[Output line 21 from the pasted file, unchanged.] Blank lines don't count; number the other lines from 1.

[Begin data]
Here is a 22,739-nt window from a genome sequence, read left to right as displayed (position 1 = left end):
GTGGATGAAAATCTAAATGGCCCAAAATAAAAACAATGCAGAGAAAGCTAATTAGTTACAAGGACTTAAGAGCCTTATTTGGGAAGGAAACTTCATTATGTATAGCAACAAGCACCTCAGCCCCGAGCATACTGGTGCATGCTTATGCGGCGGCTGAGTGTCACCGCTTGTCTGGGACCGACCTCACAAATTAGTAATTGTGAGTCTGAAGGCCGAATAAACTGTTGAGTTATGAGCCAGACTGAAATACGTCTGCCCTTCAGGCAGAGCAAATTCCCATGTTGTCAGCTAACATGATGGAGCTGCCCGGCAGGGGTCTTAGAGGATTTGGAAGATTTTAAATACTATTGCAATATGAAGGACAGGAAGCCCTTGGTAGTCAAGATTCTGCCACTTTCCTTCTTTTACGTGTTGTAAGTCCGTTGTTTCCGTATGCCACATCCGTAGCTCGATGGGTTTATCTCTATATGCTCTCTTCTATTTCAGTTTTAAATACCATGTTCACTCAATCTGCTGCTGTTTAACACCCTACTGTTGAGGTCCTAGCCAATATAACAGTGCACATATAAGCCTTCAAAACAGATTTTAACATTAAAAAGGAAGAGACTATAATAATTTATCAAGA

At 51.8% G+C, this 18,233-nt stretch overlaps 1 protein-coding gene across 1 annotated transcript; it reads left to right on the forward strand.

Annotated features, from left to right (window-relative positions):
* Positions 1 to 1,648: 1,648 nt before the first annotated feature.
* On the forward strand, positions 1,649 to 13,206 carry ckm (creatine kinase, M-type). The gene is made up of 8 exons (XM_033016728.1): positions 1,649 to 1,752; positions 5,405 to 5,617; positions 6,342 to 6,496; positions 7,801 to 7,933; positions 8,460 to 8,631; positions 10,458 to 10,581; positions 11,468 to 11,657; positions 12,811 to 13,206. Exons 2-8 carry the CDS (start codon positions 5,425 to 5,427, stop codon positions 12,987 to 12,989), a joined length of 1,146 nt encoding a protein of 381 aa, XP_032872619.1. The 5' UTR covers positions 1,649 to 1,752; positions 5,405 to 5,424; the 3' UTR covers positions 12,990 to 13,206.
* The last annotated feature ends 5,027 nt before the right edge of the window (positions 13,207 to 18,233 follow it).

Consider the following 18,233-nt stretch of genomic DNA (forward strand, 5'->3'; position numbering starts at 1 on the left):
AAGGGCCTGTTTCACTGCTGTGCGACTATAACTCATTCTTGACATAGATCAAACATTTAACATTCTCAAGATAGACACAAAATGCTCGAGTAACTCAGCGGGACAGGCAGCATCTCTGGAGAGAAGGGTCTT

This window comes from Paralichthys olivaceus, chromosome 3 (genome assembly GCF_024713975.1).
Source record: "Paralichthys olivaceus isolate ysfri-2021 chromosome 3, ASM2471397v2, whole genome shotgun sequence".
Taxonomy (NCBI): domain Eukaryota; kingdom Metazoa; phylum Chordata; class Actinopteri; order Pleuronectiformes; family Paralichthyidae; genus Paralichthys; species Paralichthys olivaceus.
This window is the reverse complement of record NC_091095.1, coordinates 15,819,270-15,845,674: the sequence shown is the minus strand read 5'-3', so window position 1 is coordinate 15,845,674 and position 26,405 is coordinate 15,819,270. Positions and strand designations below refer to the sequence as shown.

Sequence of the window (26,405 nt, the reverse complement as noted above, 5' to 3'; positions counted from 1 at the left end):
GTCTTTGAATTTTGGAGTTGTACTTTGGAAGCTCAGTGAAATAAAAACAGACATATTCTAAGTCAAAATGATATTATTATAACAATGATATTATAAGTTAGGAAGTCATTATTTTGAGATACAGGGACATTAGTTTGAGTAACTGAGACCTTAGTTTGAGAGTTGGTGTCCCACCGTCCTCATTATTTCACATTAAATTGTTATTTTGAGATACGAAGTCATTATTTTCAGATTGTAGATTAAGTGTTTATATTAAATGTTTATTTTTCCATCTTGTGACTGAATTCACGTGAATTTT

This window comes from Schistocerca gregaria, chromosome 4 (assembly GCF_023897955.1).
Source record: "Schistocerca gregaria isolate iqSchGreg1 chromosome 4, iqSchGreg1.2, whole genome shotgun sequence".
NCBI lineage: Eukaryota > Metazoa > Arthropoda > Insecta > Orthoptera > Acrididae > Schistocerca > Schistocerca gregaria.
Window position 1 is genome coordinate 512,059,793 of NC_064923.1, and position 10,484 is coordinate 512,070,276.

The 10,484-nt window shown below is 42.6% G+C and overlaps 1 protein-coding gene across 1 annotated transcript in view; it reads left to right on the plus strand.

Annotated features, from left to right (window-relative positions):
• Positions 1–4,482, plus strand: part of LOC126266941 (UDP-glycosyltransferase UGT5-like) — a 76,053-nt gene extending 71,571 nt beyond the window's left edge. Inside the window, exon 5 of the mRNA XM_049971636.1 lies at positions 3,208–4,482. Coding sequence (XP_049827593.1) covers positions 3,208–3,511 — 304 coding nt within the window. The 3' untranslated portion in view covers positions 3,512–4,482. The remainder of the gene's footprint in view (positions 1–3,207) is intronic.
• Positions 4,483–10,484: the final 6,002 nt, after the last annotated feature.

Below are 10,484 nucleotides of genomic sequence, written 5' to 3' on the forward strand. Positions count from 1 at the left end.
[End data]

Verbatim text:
Annotated features, from left to right (window-relative positions):